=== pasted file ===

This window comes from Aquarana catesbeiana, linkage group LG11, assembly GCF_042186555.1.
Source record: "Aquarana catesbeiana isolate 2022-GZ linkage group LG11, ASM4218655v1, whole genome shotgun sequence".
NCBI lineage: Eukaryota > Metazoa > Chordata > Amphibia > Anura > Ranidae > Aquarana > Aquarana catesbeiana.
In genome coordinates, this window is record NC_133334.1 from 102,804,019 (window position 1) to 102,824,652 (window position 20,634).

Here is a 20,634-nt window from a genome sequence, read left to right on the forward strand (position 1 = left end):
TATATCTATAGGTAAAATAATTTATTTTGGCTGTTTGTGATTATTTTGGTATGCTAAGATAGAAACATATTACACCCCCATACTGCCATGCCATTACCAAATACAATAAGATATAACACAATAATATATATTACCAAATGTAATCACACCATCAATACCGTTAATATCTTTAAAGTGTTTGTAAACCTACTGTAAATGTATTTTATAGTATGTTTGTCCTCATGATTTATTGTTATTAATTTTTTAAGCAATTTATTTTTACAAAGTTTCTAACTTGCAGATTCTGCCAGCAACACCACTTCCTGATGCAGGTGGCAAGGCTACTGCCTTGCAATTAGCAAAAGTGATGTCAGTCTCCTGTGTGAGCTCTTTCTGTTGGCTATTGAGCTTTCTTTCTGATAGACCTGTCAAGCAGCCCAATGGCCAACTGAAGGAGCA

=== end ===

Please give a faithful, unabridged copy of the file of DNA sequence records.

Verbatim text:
This window comes from Aquarana catesbeiana, linkage group LG11, assembly GCF_042186555.1.
Source record: "Aquarana catesbeiana isolate 2022-GZ linkage group LG11, ASM4218655v1, whole genome shotgun sequence".
NCBI lineage: Eukaryota > Metazoa > Chordata > Amphibia > Anura > Ranidae > Aquarana > Aquarana catesbeiana.
In genome coordinates, this window is record NC_133334.1 from 102,804,019 (window position 1) to 102,824,652 (window position 20,634).

Here is a 20,634-nt window from a genome sequence, read left to right on the forward strand (position 1 = left end):
TATATCTATAGGTAAAATAATTTATTTTGGCTGTTTGTGATTATTTTGGTATGCTAAGATAGAAACATATTACACCCCCATACTGCCATGCCATTACCAAATACAATAAGATATAACACAATAATATATATTACCAAATGTAATCACACCATCAATACCGTTAATATCTTTAAAGTGTTTGTAAACCTACTGTAAATGTATTTTATAGTATGTTTGTCCTCATGATTTATTGTTATTAATTTTTTAAGCAATTTATTTTTACAAAGTTTCTAACTTGCAGATTCTGCCAGCAACACCACTTCCTGATGCAGGTGGCAAGGCTACTGCCTTGCAATTAGCAAAAGTGATGTCAGTCTCCTGTGTGAGCTCTTTCTGTTGGCTATTGAGCTTTCTTTCTGATAGACCTGTCAAGCAGCCCAATGGCCAACTGAAGGAGCA